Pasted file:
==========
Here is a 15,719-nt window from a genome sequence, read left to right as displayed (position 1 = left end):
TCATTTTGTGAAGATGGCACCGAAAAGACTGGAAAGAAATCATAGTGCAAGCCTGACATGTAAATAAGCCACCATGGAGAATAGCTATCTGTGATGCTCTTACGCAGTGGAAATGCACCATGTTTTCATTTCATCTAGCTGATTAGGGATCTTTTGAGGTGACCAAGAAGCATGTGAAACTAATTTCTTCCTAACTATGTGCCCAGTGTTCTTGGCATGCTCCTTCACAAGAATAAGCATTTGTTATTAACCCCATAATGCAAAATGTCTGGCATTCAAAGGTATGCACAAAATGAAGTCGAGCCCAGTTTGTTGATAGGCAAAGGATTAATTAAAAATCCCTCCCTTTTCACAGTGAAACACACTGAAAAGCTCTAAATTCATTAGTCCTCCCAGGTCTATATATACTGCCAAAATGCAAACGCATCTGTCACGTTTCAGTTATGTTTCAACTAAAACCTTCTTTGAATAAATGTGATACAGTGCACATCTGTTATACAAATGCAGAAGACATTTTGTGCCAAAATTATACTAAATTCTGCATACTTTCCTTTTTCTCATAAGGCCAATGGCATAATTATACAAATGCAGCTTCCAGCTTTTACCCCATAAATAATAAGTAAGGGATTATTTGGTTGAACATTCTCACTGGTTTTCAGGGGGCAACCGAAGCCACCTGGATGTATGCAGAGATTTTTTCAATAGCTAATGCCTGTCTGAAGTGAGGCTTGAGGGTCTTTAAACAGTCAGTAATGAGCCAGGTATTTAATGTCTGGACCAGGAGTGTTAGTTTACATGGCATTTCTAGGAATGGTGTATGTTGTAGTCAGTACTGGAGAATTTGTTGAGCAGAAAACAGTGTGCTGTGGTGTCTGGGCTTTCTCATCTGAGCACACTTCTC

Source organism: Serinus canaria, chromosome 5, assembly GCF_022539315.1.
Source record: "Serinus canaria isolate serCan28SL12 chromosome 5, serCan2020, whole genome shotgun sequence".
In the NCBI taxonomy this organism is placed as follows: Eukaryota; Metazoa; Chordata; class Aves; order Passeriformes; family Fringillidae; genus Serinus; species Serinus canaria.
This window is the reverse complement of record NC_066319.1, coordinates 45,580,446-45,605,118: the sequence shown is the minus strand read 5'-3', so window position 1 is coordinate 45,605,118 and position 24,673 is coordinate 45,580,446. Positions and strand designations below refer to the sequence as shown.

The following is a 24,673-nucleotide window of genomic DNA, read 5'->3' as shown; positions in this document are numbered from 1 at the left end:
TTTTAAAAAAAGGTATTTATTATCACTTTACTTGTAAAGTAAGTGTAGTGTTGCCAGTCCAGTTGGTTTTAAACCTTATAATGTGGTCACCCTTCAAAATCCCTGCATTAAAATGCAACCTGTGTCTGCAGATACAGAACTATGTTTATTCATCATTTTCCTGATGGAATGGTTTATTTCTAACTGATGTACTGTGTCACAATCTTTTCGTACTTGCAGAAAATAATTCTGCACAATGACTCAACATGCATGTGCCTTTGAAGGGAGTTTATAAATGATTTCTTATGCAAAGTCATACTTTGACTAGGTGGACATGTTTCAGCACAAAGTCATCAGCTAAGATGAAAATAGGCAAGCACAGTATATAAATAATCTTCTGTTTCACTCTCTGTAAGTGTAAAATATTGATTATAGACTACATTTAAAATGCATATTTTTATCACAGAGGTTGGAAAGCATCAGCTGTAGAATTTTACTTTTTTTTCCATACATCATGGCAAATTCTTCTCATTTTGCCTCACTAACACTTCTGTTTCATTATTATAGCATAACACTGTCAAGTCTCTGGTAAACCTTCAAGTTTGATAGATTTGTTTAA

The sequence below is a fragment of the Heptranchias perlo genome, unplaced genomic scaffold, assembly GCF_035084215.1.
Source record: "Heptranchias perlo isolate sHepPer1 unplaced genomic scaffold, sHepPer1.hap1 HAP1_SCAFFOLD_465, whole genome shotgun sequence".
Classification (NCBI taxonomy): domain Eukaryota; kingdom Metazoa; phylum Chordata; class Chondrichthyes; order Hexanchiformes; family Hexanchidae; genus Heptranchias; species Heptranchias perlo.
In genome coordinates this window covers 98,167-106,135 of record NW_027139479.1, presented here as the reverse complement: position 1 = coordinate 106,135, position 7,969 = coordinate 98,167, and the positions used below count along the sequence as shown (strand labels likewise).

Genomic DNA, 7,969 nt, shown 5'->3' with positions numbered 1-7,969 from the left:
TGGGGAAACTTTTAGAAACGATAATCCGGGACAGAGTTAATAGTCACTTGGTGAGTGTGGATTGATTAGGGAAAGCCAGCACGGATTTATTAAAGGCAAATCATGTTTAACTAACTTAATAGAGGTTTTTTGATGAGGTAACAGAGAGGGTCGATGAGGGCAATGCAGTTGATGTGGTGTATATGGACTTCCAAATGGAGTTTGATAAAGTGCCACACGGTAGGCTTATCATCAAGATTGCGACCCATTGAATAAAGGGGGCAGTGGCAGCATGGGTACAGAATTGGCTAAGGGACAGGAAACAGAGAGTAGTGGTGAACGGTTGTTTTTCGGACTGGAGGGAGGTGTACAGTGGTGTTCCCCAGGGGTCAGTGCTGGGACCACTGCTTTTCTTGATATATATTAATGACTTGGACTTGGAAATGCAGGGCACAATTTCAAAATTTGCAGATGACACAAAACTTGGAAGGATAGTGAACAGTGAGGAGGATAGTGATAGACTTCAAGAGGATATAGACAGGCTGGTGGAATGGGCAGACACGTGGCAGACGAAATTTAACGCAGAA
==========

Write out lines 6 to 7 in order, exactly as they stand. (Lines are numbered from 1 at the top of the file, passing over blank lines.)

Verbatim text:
This window is the reverse complement of record NC_066319.1, coordinates 45,580,446-45,605,118: the sequence shown is the minus strand read 5'-3', so window position 1 is coordinate 45,605,118 and position 24,673 is coordinate 45,580,446. Positions and strand designations below refer to the sequence as shown.

The following is a 24,673-nucleotide window of genomic DNA, read 5'->3' as shown; positions in this document are numbered from 1 at the left end: